We all know that upbeat music can help us pick up our workout pace. But psychologists are still investigating why it helps us work out both longer and harder.
According to Costas Karageorghis, PhD, an associate professor of sport psychology at Brunel University in England, the beats per minute (BPM) of a song influence the efficacy of any cardio workout. His most recent study, published in the Journal of Sport and Exercise Psychology, involved 30 subjects who listened to music with a moderate tempo of 125 BPM. Compared with a no-music control group, those listening to the music had a 15 percent greater output of endurance.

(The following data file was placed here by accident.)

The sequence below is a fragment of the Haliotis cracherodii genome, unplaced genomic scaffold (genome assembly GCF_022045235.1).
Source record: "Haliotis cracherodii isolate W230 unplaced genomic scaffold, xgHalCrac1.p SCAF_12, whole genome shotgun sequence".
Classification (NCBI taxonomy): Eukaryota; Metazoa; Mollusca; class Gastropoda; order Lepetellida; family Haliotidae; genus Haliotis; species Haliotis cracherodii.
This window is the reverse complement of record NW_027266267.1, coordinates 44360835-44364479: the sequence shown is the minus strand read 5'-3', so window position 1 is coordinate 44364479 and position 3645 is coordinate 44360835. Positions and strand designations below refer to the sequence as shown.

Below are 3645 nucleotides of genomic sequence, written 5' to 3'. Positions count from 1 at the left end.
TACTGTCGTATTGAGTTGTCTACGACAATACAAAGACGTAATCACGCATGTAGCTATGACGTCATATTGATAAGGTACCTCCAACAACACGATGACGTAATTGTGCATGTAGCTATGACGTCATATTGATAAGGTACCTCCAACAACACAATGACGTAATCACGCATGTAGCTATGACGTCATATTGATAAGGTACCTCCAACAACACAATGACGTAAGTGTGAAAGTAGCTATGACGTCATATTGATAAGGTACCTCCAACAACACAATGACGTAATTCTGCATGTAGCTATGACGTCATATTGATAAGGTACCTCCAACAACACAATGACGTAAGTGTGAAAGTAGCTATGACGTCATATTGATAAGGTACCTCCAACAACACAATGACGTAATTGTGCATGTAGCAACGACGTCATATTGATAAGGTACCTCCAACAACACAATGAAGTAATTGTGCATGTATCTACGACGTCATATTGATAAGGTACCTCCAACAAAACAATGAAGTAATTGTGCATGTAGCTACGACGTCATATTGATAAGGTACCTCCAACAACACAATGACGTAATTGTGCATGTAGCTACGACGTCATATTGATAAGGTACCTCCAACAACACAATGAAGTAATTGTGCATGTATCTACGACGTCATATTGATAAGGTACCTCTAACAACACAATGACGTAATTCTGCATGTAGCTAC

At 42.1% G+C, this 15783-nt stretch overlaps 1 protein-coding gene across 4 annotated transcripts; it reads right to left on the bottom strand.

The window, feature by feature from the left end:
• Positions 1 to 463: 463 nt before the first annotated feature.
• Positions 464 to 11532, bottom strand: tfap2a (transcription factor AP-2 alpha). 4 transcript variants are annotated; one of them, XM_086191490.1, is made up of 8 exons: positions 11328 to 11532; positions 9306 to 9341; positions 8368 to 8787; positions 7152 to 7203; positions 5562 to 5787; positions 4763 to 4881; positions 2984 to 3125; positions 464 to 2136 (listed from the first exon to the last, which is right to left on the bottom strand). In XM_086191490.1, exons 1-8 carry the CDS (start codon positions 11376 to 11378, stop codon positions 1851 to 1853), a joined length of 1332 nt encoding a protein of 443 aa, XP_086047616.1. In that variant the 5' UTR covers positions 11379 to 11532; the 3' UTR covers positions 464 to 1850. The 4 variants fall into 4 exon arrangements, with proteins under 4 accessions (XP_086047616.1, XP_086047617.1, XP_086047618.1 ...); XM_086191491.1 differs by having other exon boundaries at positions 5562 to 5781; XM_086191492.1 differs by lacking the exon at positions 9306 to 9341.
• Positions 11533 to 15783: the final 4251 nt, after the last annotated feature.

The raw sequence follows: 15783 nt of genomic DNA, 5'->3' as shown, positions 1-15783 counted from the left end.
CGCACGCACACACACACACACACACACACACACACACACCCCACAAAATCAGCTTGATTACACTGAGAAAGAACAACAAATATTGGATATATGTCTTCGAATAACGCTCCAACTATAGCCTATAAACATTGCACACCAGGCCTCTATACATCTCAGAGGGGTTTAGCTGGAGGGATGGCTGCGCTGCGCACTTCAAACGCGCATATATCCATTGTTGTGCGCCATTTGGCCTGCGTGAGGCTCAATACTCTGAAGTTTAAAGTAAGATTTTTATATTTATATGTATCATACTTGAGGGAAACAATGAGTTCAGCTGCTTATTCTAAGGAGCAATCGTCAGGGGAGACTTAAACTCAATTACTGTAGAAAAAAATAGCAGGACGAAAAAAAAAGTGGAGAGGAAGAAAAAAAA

Music helps athletes dissociate from sensations of fatigue, explains Karageorghis, who has been studying the effects of music on athletes’ performance for 20 years. He notes that the BPM in music can also stimulate or calm athletes prior to competition, and help synchronize their movements with an optimal tempo.
Which tempo is right for your workout? Try 80 to 90 BPM for warm-ups and cool-downs, 137 to 139 BPM for fast walks (about 4.5 mph), and 147 to 160 BPM for runs. (An iTunes plug-in, Tangerine!, lets you create BPM-based playlists.)